The entry of the Israeli troops into the city coincided that day with Ashura, the holiest day on the Shi’a calendar, commemorating the martyrdom of Imam Hussein, champion in the universal struggle against injustice. Angry citizens reacted by stoning the troops and overturning a military vehicle. The Israelis opened fire, killing two and wounding seven. It was the start of the long, bitter war that would lead, seventeen years later, to the retreat of the occupying forces. A defeat that Israel would never accept, and for which it today seeks revenge.
Never again will I see the humble house of Ahmed Obeid, who welcomed me into his home in Nabatiyeh. I suspect that it, too, has fallen beneath the bombs. I still remember the deep sadness in Mr. Obeid’s eyes; he had spent nine years of his life in an Israeli prison. The same commando unit that kidnapped him from his home had seized his brother, Sheikh Abd al-Karim Obeid, a leading Shi’a clergyman. Sheikh Obeid is still being held captive in Israel along with hundreds of Lebanese, and thousands of Palestinians. Obtaining his release was one of the reasons for the capture of two Israeli soldiers on July 12.
Farewell Lebanon.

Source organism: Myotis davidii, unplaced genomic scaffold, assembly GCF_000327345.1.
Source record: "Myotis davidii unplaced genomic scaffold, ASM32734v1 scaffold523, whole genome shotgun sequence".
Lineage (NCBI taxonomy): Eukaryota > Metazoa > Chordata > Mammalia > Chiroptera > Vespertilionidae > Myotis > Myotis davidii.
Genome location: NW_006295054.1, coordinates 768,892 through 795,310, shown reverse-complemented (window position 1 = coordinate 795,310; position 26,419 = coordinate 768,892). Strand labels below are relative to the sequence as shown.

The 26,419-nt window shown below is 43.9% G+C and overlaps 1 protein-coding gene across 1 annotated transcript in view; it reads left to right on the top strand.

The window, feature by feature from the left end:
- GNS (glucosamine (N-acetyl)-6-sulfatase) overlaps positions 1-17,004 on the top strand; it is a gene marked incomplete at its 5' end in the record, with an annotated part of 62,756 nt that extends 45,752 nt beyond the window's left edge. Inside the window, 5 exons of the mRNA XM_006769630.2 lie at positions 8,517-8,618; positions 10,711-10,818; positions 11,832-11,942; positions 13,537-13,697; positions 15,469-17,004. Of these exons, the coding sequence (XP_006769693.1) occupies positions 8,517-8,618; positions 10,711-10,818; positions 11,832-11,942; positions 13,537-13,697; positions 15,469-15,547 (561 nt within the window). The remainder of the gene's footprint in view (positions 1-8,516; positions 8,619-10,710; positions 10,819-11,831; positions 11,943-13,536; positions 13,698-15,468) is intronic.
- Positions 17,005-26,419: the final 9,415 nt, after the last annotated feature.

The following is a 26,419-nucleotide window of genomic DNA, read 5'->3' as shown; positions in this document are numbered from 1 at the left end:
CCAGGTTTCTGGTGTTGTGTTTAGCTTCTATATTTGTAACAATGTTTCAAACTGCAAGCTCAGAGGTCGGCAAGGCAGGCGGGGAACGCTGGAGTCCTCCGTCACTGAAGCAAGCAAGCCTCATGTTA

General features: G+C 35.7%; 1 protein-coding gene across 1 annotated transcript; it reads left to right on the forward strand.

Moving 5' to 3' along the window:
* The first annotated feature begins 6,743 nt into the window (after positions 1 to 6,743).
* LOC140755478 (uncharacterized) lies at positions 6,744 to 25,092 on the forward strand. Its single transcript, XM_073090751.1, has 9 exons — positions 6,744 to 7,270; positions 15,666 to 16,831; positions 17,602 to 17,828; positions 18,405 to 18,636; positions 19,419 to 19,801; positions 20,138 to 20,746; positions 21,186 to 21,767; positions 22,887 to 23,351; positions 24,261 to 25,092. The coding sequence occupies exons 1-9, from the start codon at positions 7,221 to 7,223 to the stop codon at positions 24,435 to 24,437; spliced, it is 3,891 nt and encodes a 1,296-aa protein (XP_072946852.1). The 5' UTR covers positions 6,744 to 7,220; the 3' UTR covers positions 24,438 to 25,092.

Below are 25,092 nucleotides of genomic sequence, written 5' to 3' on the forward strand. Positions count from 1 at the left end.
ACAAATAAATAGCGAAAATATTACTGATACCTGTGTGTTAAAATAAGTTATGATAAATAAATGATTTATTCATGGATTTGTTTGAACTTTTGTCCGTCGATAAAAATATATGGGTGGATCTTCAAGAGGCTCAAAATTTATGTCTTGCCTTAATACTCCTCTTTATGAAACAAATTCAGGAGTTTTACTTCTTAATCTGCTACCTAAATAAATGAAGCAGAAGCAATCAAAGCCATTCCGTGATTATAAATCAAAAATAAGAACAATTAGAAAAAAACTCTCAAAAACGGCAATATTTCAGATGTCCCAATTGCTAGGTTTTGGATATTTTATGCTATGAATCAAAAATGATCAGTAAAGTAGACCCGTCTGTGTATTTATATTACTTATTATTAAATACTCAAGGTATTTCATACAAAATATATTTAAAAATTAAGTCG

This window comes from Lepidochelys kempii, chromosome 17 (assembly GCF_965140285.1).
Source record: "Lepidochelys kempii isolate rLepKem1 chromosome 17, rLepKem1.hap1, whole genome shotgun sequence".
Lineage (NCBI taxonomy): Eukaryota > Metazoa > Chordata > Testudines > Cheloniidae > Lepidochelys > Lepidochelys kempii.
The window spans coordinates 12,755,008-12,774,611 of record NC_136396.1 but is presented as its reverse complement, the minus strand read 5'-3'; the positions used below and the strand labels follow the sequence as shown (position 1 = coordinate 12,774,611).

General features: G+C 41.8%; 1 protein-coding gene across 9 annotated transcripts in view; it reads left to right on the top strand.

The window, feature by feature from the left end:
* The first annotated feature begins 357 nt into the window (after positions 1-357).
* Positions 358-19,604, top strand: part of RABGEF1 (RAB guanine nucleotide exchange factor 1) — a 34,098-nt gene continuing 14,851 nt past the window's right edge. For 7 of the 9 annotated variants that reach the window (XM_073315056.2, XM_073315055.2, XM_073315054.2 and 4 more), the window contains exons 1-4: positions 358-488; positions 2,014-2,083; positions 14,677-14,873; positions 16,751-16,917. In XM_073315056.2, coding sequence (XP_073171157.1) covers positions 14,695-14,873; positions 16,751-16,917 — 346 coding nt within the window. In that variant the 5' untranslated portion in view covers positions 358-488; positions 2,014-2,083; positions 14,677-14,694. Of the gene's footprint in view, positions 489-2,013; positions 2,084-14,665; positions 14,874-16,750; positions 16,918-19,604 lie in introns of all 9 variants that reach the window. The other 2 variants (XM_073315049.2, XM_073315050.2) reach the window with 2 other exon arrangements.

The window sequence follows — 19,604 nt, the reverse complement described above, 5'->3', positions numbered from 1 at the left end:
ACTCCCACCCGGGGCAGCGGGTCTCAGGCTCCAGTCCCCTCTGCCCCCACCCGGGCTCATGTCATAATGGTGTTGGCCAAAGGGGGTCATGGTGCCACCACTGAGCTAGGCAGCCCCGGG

Nothing remains of the “Felfel al-Khalife” restaurant in Haret Hreik, in southeast Beirut, but memories. The neighborhood that surrounds it, a humming, vital testimony to human resiliency, exists no more: it is now reduced to wreckage. It was from the restaurant, famous for its falafel, that I once set out for an interview with Sheikh Hussein Fadlollah, Lebanon’s senior Shi’a cleric and a Grand Ayatollah in his own right. Sheikh Fadlollah had miraculously escaped an attempt on his life in the early 1980s. He was out when the powerful car-bomb exploded, killing at least eighty passers-by and destroying his residence. Washington and Tel Aviv were convinced that the Sheikh was Hezbollah’s spiritual advisor, that he had given the green light for the taking of American hostages. He had to be silenced. No international investigation was ever held to find the bombers.